By: Carol Dweck

Mindset highlights the differences between a fixed and a growth mindset. Why one is superior to the other, and how to adopt the correct mindset.

This book explained the difference between a fixed mindset and a growth mindset. Having these mindsets in different aspects of our lives is also learned in this book.

Carol Dweck’s decades of research tell us that we can change the way we think to fulfill our potential. It’s not just our talent and abilities that bring us success – but whether we utilize a fixed or growth mindset.

Mindset is the basis of accomplishment. Great parents, teachers, CEOs, athletes already know this.


The Two Mindsets

Fixed Mindset:

People with fixed mindsets believe intelligence can’t be changed. They always desire to look smart and don’t want to look bad if they fail so these people avoid challenges. They give up easily and don’t face challenges. They believe that great people are born naturally so making effort for them is pointless. People with a fixed mindset ignore constructive criticism thrown at them. Other people’s success threatened them. These people achieve less than they are capable of.


Growth Mindset:

People with a growth mindset believe intelligence can be developed. They love learning that is why if challenges face them, they embrace it. In the face of hardships, they keep going. They give their all efforts because they see this as their path to mastery. They take constructive criticism by heart and utilize it to their advantage. Whenever they see people winning and being successful, they are inspired. It pushes them to work hard. All these mindsets result in fulfilling their ultimate potential.


The Mindset in Different Aspects of Life


The Mindset in Sports:

People who were born naturally good at sports mostly develop a fixed mindset. This leads them to not working really hard and believing that with less effort. They think they are still great at what they’re doing. But people born that wasn’t natural are the ones who work hard and are disciplined. The growth mindset leads them to their success and maintains it in a long term. Carol found out how athletes find success. That is in doing their best in learning and improving. They see setbacks as motivation and take the process that brings them success.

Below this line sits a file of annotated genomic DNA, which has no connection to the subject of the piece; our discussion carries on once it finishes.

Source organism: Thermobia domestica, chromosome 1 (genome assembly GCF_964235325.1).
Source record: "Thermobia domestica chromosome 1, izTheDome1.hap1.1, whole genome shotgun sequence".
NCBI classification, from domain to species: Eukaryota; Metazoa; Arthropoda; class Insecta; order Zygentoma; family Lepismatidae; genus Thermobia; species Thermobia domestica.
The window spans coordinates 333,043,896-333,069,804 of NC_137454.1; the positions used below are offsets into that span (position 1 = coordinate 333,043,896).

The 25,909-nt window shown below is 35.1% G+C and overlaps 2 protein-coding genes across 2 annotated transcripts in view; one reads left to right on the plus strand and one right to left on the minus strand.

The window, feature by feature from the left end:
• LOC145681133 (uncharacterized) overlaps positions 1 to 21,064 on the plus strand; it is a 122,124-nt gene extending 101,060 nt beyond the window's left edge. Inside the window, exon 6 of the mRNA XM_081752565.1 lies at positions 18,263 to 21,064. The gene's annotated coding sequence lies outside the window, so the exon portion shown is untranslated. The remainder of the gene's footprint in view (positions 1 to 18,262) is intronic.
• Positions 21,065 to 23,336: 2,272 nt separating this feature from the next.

The Mindset in Business:

There are these two famous examples of how a mindset can turn your company around. Lee Iacocca, who ran Chrysler, and Lou Gerstner, former CEO of IBM.

Both came in at a time when their firms were in dire straits and successfully turned them around. What makes the difference is what transpired after that.

Iacocca got smug. He claimed credit for everything. He surrounded himself with worshippers. And he was more concerned with his own image than with the company. To compensate for his low self-esteem, he sought praise from others. This drove him to make poor decisions. He ignored falling sales and even sacked innovative designers. These things contributed to the company’s downfall.

Internal disputes at IBM didn’t promote teamwork or customer service, according to Gerstner. As a result, he dissolved outdated hierarchies. He even put himself on the level of an employee to interact effectively. He demonstrated an actual growth mindset. This is by focusing on teamwork and learning from previous errors. This all resulted in the success of IBM.


The Mindset in Relationships:

There are two common ways of dealing with heartbreaks and relationships. The first one is the people who have a fixed mindset who think that they are unlovable and seek revenge. They let their experiences scar them. And this prevents them from searching for new relationships. People with a growth mindset are understanding, forgiving, and focused on moving on. They may be deeply hurt by the negative experiences. But their mindset is what can they learn from those.